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Author Topic: Fast roof access for a 2 1/2 story house??  (Read 1130 times)
N2NJO
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Posts: 141




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« on: November 24, 2012, 06:32:17 AM »

I wanted a faster way to access my roof antennas without getting my 32' fiberglass & my 16' aluminum roof ladders out. I had to have the south side of my roof replaced (tear off), so what better time to do this?
Living is one of those single story new homes built in the 50's (and later) is surely no problem as one can almost jump up on the roof without a ladder. :wink: But, being 25 or so feet up (at the peak) is another story.

There are plenty of 'roof windows' and skylights available, but none made here that actually open all the way. I was only able to find those industrial 'roof hatches' which are big, square, bulky & expensive that are designed for flat roofs.

I then found these 'roof access windows' from Fakro from Poland (believe it or not) that had a US importer out of Illinois. These are very popular in Europe due to building design and fire regulations for 2nd & 3rd floor living (though the regulations have changed), but not here unfortunately.

The US site is here;
http://www.fakrousa.com/htmlen/238.php

I choose the smallest window. It fit between the rafters, so no rafter cutting was necessary. I had it placed as high up as possible. I have a 8' fiberglass folding ladder in the attic, so that aspect was covered. What I needed was a short ladder from the window to the peak. I can climb out and get to the peak without, but that isn't the safest idea.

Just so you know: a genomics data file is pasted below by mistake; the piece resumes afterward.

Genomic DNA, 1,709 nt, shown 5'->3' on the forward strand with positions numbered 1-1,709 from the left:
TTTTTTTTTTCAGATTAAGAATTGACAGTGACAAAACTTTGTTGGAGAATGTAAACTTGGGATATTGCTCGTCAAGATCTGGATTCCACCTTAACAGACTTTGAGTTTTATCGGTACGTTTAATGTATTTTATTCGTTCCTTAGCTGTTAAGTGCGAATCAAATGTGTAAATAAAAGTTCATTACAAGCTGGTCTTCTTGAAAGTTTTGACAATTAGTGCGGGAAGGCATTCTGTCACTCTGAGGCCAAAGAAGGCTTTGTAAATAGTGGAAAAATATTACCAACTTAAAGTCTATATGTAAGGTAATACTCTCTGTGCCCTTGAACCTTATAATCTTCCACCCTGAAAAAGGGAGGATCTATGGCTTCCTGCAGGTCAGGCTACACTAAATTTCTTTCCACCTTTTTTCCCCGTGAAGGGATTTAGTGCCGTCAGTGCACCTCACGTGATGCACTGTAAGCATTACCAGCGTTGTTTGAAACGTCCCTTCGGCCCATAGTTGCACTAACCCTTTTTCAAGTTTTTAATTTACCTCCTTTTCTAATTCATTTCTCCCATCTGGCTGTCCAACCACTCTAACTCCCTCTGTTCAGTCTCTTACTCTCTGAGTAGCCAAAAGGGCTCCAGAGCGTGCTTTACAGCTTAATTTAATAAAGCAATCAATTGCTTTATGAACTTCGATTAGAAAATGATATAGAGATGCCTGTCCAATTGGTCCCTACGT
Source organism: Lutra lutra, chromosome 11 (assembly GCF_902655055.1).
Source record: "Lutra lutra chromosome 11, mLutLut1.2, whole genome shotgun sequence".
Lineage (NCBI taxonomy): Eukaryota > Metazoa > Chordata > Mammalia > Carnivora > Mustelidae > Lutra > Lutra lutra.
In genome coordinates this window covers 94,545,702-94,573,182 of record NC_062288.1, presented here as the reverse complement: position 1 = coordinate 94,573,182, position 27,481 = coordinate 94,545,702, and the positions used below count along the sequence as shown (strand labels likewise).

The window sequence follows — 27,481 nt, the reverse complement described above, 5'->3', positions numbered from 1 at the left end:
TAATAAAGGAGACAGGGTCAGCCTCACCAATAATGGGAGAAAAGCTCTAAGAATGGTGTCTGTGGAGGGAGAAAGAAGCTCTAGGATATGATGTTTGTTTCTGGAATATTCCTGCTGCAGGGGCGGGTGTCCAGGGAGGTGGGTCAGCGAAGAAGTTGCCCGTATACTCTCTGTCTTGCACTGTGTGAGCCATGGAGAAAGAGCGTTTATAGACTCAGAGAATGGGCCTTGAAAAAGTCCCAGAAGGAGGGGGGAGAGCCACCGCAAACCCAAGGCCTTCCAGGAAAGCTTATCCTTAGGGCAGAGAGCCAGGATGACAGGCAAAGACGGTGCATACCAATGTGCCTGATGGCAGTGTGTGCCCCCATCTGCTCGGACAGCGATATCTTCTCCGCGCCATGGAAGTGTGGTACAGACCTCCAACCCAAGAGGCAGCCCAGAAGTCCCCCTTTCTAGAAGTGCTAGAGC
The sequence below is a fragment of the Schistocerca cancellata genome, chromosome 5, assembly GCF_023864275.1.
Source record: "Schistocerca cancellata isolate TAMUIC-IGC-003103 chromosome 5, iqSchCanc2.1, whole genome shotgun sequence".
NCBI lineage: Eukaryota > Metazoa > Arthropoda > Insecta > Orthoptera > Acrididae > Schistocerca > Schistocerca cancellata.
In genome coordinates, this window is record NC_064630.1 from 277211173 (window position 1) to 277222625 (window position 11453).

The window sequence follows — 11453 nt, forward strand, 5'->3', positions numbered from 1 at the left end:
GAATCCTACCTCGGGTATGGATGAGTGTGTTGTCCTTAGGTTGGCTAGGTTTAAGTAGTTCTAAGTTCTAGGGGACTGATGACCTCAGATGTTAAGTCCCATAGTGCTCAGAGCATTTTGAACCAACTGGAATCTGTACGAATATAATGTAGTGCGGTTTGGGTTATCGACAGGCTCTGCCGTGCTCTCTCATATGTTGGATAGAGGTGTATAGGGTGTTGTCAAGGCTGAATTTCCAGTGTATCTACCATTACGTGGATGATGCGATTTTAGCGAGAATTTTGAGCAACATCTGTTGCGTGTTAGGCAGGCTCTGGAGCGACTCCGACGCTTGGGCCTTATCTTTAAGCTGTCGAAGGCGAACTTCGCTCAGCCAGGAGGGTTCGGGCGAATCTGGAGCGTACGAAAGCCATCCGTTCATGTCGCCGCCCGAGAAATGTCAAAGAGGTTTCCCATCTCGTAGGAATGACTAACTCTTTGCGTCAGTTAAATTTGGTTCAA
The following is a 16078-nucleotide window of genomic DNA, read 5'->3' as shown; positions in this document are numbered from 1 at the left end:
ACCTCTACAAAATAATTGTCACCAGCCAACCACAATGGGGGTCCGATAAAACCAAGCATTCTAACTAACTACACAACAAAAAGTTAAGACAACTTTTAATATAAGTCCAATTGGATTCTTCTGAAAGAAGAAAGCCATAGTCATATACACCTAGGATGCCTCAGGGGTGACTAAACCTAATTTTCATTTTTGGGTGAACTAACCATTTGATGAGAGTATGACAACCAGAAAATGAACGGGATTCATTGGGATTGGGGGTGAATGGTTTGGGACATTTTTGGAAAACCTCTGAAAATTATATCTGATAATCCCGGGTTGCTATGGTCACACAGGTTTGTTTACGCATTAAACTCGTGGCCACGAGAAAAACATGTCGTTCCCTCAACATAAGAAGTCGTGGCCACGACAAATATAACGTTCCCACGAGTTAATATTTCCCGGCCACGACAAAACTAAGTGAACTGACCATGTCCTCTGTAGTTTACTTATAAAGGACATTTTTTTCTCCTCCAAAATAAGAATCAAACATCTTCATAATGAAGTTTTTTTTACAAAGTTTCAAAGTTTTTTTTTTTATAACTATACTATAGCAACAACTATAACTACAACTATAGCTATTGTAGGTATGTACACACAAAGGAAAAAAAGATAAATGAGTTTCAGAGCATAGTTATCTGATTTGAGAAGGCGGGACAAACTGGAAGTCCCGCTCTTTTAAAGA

I looked around for a 16' aluminum extension ladder since I already did the same thing with a 32'. Splitting the two half's, using one for the "roof ladder" with a "chicken hook" (I believe that is what it is called) to hook around the opposite slope of the roof for access from the gutter.
I did the same for this 16 footer, but bought two pair of 8" 'L' brackets with a 2x4 placed between them for the 'hook'. One of those 'chicken hooks' is too large and heavy for such a short ladder.

It works out fine. I had enough room between the frame of the window and the closest leg of the tripod (I didn't want to move it) and the 8' length was just about right. I can lift it up and out, then return the ladder back inside the attic in a minute.

Pictures below. This forum doesn't seem to allow thumbnails, so this is the best I could figure out how to post these:

 

 
« Last Edit: November 24, 2012, 06:54:52 AM by N2NJO » Logged
N2NJO
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Posts: 141




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« Reply #1 on: November 24, 2012, 06:42:02 AM »

There is a side benefit from all of this; I now have a easy view of the antennas & mast without going outside on the front porch that I use to do to confirm the TV antenna direction.  Wink
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AB4D
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« Reply #2 on: November 24, 2012, 09:15:57 AM »

Very cool idea.  I owned a 4 story townhouse when I was first licensed, I hated getting on that roof.  It had a 12/12 pitch, and it gave you the feeling that you could easily roll of with one misstep.   I would have loved to had an access panel on that roof.

Thanks for sharing.

73
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KB4QAA
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« Reply #3 on: November 26, 2012, 07:28:30 AM »

Nice solution!  Thanks for sharing.
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WA2OLZ
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Posts: 64




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« Reply #4 on: November 26, 2012, 02:53:06 PM »

That is a fantastic installation idea!

One question - I do not see any product with a less than 24" width. How does that work with standard 16" spacing?
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N2NJO
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Posts: 141




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« Reply #5 on: November 26, 2012, 08:40:02 PM »

It wouldn't except cutting one of the joists.
Being a older house with real 2x6's, spacing between was 22"-24" in my attic.
Thanks for bringing that up. If you have to cut, you might as well spend a little more and get the largest.  Wink
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